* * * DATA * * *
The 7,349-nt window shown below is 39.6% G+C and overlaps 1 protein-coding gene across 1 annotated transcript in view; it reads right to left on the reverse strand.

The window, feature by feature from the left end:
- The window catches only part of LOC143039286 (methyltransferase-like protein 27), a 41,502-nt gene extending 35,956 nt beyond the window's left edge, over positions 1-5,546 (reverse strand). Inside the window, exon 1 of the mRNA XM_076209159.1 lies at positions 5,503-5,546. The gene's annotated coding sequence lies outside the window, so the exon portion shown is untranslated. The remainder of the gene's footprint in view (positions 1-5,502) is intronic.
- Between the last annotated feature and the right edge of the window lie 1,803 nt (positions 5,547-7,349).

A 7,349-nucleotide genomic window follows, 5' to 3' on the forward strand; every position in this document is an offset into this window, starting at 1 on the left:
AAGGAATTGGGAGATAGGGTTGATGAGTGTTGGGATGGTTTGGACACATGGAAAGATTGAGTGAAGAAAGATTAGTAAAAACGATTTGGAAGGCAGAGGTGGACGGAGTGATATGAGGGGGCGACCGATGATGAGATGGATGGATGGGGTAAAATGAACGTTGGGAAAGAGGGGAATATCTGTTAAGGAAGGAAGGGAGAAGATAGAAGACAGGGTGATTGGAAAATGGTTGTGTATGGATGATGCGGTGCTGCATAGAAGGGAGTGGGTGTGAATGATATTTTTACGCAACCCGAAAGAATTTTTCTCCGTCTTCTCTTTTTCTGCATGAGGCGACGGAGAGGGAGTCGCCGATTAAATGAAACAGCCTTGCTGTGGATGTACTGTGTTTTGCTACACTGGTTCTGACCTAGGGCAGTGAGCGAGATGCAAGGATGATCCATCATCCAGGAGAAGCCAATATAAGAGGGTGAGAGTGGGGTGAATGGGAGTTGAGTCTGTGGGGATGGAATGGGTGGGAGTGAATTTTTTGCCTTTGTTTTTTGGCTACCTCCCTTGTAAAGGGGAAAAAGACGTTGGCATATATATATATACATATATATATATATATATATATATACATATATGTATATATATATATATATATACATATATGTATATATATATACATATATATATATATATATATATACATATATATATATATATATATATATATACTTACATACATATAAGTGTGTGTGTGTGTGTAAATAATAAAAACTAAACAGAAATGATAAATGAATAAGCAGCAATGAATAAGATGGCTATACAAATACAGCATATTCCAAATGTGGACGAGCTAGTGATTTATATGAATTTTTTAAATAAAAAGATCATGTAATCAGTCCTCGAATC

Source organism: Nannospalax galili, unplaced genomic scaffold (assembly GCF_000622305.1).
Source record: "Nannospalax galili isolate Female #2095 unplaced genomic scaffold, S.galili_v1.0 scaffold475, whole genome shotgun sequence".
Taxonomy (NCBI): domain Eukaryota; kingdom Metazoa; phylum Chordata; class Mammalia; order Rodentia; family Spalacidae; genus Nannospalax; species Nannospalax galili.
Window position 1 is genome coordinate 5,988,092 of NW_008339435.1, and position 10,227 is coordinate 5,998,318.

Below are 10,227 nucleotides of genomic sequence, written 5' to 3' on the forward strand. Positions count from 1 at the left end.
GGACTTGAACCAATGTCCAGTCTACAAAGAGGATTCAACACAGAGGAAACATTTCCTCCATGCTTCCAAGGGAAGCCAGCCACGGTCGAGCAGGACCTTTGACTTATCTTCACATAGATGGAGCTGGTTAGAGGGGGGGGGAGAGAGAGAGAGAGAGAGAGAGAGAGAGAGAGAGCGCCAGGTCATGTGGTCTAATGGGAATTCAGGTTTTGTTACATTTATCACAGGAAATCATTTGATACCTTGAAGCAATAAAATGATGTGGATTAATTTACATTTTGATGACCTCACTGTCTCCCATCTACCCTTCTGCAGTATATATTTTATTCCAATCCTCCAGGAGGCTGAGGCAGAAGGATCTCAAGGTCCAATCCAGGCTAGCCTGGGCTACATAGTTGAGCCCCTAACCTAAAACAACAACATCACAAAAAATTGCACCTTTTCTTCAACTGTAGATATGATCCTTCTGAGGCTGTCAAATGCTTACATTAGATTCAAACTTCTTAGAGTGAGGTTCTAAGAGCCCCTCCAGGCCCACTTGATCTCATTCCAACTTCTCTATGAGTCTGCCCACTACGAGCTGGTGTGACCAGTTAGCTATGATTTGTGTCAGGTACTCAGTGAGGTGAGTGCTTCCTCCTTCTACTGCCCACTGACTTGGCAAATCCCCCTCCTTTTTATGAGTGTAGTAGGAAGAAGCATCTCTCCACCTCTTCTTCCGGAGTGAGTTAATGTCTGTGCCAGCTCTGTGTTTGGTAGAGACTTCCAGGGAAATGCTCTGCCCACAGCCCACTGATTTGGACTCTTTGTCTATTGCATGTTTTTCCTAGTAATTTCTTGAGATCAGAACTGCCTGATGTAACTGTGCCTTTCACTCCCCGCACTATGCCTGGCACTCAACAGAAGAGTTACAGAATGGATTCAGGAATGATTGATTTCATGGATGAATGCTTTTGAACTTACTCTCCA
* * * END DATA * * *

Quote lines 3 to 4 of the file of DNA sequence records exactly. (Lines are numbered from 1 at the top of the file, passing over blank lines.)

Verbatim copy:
- The window catches only part of LOC143039286 (methyltransferase-like protein 27), a 41,502-nt gene extending 35,956 nt beyond the window's left edge, over positions 1-5,546 (reverse strand). Inside the window, exon 1 of the mRNA XM_076209159.1 lies at positions 5,503-5,546. The gene's annotated coding sequence lies outside the window, so the exon portion shown is untranslated. The remainder of the gene's footprint in view (positions 1-5,502) is intronic.
- Between the last annotated feature and the right edge of the window lie 1,803 nt (positions 5,547-7,349).